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It's June and PIE is concluding the 2023-24 PIE-Lights for Inclusion series focused on student engagement. Throughout the year, we have explored this topic through the lens of cognitive, behavioral, and emotional engagement. To conclude the series, PIE focuses on participation. Self-reflect on the multiple topics covered this year and how your participation in the series may influence your future educational practices. 

Thank you for your investment in this series as you work to Welcome, Serve, and Celebrate all students in Catholic schools!

Please contact PIE's Director, Christie Bonfiglio at, with questions.

June 2024


Previous Month's PIE-Lights

Emotional regulation is the attempt to influence one's emotions–when they occur and their expression (Gross, 2015). Students with better emotional regulation due to systematic Social/Emotional Learning (SEL) instruction experience greater motivation to learn and improved performance (Durlak et al., 2011). 

In the May PIE-Lights for Inclusion, PIE describes the importance of supporting students' emotional regulation and provides a practical strategy for P-12 classrooms. Use your Engagement Graphic Organizer to document these valuable resources.

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Executive functioning (EF) is an umbrella term for the cognitive processes that underlie flexible, goal-directed behavior. There are many EF skills, including, but not limited to, attention, time management, goal setting, and organization. These skills are required to effectively and efficiently acquire knowledge and problem-solve (Goldstein & Naglieri, 2014). Lacking EF skills affects one’s readiness to learn and can create a downward spiral in the classroom, resulting in learned helplessness, lack of interest, and refusal to participate (Strosnider & Sharpe, 2019). Therefore, these mental skills are the basic cognitive building blocks that support successful learning and student engagement (Zelazo et al., 2017).

In April, PIE focuses on the EF skill of organization. Organization goes beyond clean desks and color-coded folders. This month, PIE-Lights for Inclusion provides research on instructional organization. It highlights the importance of building this skill so learners can independently engage content to support their own learning. PIE invites you to engage with this content using the Student Engagement Graphic Organizer.

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Student achievement is positively correlated with behavioral engagement. That is, higher academic skills (achievement) result in more student engagement (Pan et al., 2013). Inversely, when students are highly engaged, they achieve at higher levels (Nunez et al., 2015). Given this important relationship, PIE-Lights for Inclusion will focus on academic skills. Literacy skills are the one academic skill necessary for every content area. Since March is National Reading Month, this month’s edition of PIE-Lights for Inclusion focuses on literacy–specifically the importance of vocabulary. Don’t forget to add this information to the year-long Student Engagement Graphic Organizer.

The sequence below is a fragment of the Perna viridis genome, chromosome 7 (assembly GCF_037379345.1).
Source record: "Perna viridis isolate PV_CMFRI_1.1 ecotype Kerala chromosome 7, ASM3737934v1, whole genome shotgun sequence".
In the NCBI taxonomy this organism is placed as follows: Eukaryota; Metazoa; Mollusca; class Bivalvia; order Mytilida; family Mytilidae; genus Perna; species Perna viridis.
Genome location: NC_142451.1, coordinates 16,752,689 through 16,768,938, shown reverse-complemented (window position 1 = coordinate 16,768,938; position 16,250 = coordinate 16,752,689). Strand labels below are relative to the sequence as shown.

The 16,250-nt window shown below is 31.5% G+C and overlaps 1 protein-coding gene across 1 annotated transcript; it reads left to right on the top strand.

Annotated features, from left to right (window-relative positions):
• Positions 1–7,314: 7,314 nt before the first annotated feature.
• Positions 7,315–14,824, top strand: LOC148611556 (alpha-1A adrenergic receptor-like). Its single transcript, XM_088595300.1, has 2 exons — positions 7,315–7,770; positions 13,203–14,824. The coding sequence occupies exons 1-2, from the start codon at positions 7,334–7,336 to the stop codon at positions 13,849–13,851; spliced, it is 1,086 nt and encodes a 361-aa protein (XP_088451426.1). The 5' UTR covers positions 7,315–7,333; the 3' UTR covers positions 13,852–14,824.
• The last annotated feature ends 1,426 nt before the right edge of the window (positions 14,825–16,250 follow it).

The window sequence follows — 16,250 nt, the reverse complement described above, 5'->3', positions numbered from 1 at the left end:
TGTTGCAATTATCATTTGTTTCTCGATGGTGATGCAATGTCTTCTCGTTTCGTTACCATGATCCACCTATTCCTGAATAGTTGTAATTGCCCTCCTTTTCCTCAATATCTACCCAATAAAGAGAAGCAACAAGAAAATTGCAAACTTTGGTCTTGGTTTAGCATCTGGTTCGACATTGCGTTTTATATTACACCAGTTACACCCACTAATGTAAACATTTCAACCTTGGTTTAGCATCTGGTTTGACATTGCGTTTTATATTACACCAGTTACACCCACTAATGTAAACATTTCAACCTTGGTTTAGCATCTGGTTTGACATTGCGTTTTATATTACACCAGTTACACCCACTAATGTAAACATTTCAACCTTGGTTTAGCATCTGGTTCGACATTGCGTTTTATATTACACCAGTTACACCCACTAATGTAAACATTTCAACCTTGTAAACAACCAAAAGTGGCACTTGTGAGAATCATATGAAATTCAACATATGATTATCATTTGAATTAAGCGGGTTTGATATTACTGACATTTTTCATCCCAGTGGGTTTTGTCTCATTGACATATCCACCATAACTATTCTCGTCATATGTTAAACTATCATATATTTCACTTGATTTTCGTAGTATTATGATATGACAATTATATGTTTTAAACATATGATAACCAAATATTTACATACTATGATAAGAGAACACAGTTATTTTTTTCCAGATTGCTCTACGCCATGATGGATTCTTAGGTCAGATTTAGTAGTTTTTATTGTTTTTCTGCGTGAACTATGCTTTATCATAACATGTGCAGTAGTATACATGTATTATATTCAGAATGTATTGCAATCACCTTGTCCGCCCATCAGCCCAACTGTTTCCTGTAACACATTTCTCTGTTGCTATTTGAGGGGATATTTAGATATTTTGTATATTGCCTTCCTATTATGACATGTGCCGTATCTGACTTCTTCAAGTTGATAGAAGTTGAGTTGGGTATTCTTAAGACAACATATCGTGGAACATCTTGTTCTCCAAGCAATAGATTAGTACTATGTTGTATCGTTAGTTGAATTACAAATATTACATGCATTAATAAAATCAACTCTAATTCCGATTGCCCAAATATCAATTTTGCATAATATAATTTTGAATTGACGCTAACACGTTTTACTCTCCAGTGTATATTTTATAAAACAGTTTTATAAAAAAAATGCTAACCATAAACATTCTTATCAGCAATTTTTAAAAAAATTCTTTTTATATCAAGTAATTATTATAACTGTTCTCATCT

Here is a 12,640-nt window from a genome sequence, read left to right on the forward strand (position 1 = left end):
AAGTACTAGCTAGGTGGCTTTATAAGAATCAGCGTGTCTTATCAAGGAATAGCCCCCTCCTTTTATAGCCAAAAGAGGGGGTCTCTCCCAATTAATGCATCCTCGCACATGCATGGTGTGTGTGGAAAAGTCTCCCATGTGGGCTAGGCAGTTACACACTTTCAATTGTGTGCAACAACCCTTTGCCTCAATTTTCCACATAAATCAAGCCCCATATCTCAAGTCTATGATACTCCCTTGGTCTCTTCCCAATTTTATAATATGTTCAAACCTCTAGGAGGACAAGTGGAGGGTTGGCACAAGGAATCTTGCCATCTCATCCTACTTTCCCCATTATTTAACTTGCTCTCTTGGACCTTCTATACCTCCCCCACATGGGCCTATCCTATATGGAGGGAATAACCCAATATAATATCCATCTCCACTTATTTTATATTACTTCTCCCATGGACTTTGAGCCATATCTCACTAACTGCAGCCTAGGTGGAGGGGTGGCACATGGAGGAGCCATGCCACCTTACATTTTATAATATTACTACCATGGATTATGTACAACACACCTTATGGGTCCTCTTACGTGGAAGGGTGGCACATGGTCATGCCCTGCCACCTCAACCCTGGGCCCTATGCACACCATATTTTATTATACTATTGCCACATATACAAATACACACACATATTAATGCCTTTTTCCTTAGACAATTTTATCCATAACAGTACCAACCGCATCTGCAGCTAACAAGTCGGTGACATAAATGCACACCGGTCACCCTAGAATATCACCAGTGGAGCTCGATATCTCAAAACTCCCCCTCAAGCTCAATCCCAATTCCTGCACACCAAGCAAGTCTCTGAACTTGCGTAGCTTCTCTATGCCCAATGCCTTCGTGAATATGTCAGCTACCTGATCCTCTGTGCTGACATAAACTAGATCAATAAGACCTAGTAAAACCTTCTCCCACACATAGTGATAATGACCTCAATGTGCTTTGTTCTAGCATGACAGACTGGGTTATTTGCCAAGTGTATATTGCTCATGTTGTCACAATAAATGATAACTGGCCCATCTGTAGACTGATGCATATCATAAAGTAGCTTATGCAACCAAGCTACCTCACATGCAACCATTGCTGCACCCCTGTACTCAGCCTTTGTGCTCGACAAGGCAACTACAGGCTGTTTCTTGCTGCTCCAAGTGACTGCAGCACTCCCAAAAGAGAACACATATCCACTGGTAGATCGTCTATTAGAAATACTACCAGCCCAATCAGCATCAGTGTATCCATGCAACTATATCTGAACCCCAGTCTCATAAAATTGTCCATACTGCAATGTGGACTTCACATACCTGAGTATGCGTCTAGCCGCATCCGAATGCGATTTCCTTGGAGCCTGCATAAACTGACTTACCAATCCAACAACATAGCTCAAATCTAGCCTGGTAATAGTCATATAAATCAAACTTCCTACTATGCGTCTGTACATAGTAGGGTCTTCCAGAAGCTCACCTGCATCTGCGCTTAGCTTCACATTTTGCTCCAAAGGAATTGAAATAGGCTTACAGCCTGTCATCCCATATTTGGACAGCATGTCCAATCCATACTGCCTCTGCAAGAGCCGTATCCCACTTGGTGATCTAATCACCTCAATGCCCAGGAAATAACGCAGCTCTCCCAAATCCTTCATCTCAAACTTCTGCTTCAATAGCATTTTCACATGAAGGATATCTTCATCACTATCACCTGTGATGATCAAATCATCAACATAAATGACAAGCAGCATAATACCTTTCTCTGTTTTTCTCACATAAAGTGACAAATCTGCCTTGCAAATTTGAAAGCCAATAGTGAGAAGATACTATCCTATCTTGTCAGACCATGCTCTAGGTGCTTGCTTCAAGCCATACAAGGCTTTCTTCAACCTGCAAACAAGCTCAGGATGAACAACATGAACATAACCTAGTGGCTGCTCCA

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In February’s edition of PIE-Lights for Inclusion, PIE introduces the concept of agentic engagement and its relationship to student interest. Student engagement researchers have introduced this fourth domain to supplement academic, behavioral, and affective engagements.

At the midpoint of the year, review your student interest data and employ strategies from this month’s edition to see if your students feel empowered to share their preferences in the classroom.

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In January, the PIE team continues our focus on student engagement with our PIE-Lights for Inclusion series. This month we focus on Attention

Cognitive engagement is one of the three integrated components of student engagement. It has multiple contingent factors, including attention as a critical contributor (Halverson & Graham, 2019). In this edition, PIE outlines variables related to attention and provides an evidence-based practice to counter inattentiveness. 

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The PIE team is pleased to continue our PIE-Lights for Inclusion series on student engagement. In December, we focus on sensory integration. 

Sensory integration is the brain's process of recognizing and responding to the information our senses provide, which is critical to life-long success (Star Institute). This month, PIE outlines issues with sensory integration, specifically hypo- and hypersensitivity. 

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The PIE team is excited to continue our PIE-Lights for Inclusion series on student engagement with a focus on Classroom Culture in November. 

A positive classroom culture requires educators to implement culturally responsive inclusion practices, build relationships, and use proactive management strategies (Renke, Herman, & Copeland, 2022). 

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The PIE team is excited to introduce a new resource: PIE-Lights for Inclusion, a series designed to give teachers and educators strategies they can use in their classrooms to help their students inclusively.

Through the 2023-24 academic year, PIE-Lights for Inclusion will explore student engagement by spotlighting one engagement-related topic each month and providing a resource and a strategy to implement in your classroom or school. You can start this month by exploring the overview and using the graphic organizer. 

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